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Sunday, March 11, 2007

Open Source Politics in the UK

Open source was thrust into the rough-and-tumble of British politics this week when the Tory Party's shadow chancellor criticized Tony Blair's Labor Party for its failure to expand use of open source software in government.

George Osborne seems to get it, and he spoke with clarity and passion. In his remarks (full speech is here), he complained of the uneven playing field for open source in government procurement.

But his challenge went beyond procurement rules. Osbourne called for a change in the culture of government in the digital age, and presented a technology strategy for the Conservative Party based upon three pillars: equality of information, social networking and open source. And not just open source as software but open source as a powerful model for mass collaboration.

Open source politics does not mean open source dictatorship. A Conservative Party spokesperson underscored this after the speech:
"Procurement should be based on what best meets their needs. Functionality, performance, security, value and the cost of ownership of software should be the priority, not categorical preferences for open source software, commercial software, free software or any other software development model."
If only more politicians spoke like this.

Categories: opensource, UK, government


Donald Axel said...

I sounds like the conservative spokesman has adopted the MS-proprietary argument line of arguments which consists mainly of the following statements, all of which can hardly be substantiated:
1) MS products have better functionality,
2) have better security,
3) have more value (!)
4) have lower cost of ownership,
5) and the development model used does not matter (and will not affect the level of competence in the buyer-organization.)

How can one argue against "MS products having more security" when security issues are not broadly understood.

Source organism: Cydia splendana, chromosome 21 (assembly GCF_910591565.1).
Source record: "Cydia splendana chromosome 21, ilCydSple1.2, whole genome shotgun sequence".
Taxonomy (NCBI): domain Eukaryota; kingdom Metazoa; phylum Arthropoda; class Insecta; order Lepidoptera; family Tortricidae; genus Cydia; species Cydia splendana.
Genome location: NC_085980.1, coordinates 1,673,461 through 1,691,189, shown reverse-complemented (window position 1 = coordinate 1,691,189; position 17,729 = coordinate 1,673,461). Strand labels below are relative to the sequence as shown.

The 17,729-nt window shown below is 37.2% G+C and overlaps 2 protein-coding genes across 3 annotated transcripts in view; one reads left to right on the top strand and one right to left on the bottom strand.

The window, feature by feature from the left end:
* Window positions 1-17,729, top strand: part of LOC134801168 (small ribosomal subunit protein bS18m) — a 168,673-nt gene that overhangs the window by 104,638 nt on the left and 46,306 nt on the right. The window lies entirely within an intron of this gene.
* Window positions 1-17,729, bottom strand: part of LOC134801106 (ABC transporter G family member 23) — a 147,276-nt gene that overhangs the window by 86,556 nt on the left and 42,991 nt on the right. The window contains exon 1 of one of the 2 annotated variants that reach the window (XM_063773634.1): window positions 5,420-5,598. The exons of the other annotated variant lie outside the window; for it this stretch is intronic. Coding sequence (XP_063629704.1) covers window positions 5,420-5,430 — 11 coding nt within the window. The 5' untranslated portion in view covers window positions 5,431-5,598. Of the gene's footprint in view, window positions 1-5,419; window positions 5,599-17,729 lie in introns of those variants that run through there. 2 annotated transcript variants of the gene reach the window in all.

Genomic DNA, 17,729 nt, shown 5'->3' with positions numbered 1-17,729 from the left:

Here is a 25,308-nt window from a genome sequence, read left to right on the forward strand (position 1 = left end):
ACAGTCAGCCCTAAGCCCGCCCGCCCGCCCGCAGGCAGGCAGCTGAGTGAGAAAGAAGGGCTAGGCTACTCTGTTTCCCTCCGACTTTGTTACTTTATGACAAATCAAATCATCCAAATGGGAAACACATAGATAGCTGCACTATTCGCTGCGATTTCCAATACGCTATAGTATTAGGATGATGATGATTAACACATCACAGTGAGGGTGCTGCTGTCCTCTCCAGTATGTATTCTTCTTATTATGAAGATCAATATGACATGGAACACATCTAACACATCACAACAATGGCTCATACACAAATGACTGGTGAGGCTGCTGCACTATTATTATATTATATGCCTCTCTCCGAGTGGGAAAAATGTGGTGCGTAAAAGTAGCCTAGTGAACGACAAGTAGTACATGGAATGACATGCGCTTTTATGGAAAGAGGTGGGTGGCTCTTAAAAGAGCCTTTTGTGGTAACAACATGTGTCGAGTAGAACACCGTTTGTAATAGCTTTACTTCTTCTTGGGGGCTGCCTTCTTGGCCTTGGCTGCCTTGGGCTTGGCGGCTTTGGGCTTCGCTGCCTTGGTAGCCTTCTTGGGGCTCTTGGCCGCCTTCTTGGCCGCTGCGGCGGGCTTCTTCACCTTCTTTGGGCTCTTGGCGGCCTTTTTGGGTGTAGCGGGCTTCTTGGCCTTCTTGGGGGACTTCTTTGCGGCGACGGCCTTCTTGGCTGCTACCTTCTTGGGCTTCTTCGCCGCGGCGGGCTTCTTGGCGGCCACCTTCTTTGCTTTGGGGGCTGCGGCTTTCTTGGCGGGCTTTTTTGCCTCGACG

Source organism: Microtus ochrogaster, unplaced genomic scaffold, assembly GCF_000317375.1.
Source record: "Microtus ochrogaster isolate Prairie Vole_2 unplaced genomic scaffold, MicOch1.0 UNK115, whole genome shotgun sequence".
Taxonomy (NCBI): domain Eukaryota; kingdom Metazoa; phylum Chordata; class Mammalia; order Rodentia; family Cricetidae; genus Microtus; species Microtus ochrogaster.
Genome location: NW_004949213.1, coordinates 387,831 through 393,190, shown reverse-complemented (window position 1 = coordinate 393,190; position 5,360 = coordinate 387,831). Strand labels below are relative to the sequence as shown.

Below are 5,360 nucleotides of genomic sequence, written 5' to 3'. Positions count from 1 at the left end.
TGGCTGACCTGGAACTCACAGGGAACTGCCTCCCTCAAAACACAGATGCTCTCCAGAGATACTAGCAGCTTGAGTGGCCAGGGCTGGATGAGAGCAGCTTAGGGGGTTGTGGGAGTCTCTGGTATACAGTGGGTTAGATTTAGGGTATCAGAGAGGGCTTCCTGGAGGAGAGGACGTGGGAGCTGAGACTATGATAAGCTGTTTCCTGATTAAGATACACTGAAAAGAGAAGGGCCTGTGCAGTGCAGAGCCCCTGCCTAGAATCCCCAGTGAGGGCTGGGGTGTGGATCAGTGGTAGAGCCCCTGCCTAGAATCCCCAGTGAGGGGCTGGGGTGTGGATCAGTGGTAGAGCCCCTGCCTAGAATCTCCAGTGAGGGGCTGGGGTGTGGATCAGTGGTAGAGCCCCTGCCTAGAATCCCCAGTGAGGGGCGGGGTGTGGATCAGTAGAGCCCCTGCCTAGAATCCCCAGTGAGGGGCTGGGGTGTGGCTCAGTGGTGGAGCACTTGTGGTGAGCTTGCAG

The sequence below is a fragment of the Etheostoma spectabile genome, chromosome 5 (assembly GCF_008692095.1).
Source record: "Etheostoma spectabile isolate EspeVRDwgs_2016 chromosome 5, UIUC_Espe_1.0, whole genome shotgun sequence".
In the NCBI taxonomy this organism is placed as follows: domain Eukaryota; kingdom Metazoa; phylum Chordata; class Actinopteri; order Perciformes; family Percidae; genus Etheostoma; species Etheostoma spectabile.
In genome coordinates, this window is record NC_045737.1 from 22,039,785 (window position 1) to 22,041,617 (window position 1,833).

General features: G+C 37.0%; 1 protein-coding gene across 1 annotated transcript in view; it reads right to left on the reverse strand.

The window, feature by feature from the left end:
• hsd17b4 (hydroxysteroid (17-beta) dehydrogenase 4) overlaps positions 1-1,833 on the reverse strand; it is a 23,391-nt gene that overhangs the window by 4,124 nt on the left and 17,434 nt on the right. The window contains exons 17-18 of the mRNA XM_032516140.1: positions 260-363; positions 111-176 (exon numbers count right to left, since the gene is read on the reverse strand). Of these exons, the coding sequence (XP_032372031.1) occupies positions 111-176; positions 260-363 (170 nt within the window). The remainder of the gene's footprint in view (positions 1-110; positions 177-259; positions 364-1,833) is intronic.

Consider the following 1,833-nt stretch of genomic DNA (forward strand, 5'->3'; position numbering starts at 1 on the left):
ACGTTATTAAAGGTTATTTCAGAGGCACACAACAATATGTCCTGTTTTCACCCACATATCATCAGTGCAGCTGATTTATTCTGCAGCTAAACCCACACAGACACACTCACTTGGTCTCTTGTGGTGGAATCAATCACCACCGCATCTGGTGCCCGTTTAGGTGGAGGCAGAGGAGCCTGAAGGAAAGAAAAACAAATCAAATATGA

One could end up like this in an argument: "MS products have more virus-scanners available and are thus more secure than some Open Source products which do not have virus-scanners."

Well, of course you and I know that with a proper setup a Posix system does not need lots of virus scanners which only degrade performance.

In order to end this comment on a more optimistic note I should add that your weblog has kept track of many of the most important landmarks for the adoption of the Open, or should we say International Standards principles.

Jeff Kaplan said...

Don, thanks so much for your comments and kind words. I enjoy it when smart people like you share your ideas.

On the UK politics, I think actually that the Conservative Party is trying to take a pro-open source position. In his comments, the Party spokesperson was trying to say that they do not favor requiring open source or setting a quota -- they are aiming to increase choices based on what best fits business needs. I think that makes sense.

Donald said...

It certainly makes sense, but only some half-truth-sense.
In Denmark the enemies of Open Standards try to promote the view that Open Source should not be favored by requiring ODF when governments communicate to citizens.
So by mixing Open Source and "Open Standards" the line of argument tend to lose the important perspective of a document representation which can be secured for future generations.

It would be nice if the Conservative Spokesman in UK meant what you expects he means.